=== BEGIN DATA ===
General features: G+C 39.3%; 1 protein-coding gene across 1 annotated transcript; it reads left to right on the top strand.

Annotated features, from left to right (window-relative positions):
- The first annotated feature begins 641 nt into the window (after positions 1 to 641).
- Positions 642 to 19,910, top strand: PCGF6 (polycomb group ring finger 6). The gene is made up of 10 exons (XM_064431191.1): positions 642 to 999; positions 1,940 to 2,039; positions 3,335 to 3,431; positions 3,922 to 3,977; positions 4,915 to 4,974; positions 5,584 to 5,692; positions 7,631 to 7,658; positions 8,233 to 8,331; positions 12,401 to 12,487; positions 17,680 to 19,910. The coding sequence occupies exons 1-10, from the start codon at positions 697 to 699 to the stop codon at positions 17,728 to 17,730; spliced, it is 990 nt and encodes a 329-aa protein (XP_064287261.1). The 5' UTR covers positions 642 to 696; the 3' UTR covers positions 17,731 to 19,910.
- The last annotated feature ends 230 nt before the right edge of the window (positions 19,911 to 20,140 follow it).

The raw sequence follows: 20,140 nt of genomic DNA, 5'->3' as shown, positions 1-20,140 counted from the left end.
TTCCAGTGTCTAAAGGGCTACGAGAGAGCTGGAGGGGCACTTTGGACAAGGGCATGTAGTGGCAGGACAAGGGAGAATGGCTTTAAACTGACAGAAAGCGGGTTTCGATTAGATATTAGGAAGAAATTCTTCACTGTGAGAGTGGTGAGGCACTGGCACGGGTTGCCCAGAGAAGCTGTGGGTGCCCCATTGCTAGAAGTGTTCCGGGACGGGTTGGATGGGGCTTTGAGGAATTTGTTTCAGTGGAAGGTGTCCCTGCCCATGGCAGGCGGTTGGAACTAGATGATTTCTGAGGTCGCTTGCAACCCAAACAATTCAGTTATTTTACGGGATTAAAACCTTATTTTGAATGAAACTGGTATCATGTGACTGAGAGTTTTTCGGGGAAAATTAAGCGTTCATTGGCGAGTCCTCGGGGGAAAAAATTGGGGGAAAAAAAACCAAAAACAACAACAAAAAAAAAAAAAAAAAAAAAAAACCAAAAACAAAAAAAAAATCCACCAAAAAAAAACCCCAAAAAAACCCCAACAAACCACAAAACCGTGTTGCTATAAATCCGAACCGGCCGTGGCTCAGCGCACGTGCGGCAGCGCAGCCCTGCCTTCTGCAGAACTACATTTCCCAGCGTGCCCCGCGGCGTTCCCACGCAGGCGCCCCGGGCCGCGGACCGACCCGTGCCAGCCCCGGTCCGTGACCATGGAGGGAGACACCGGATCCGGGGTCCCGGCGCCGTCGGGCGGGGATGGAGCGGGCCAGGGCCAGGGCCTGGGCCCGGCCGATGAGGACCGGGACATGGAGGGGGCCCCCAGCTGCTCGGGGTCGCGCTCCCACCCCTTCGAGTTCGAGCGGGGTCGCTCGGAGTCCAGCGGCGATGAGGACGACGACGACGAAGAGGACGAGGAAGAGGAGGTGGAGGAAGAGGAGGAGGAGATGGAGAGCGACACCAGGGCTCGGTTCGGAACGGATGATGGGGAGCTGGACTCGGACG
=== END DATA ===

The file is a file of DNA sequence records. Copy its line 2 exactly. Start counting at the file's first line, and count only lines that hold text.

Annotated features, from left to right (window-relative positions):